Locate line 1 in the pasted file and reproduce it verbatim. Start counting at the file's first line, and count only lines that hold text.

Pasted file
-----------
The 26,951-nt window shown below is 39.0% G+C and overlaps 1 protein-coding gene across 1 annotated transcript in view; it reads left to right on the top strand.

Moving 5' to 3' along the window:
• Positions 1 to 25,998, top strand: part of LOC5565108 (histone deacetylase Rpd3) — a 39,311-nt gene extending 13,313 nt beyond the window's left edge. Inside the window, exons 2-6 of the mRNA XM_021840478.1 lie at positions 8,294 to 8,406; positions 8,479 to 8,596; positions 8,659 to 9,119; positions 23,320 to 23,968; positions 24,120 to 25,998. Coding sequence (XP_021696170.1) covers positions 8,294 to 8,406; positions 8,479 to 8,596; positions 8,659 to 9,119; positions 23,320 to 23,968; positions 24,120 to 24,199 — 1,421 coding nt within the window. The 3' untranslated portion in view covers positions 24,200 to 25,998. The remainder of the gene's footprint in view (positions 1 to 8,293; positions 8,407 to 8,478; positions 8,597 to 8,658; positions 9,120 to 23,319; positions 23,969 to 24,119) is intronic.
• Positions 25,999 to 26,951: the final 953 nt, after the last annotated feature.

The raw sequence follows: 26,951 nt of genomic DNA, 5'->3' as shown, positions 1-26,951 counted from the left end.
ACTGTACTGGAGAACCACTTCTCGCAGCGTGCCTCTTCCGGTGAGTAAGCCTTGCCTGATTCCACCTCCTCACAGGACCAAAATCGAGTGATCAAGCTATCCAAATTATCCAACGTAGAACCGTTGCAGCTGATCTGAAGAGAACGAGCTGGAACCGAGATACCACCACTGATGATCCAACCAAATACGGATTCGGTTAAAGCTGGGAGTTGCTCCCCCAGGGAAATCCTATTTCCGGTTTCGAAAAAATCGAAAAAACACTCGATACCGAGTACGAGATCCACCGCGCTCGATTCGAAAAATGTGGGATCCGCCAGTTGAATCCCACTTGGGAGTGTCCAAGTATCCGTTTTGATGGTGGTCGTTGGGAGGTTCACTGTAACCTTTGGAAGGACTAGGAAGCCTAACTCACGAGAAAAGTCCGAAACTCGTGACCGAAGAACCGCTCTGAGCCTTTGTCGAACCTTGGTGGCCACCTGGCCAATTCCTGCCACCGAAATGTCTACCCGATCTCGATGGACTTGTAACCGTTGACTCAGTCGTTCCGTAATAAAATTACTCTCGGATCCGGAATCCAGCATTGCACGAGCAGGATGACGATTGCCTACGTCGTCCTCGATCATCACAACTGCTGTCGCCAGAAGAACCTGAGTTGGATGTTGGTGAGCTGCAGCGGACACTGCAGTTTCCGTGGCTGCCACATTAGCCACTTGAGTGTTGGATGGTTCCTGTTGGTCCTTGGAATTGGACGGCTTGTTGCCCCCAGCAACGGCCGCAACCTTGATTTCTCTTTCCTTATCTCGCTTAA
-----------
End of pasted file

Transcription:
The 26,951-nt window shown below is 39.0% G+C and overlaps 1 protein-coding gene across 1 annotated transcript in view; it reads left to right on the top strand.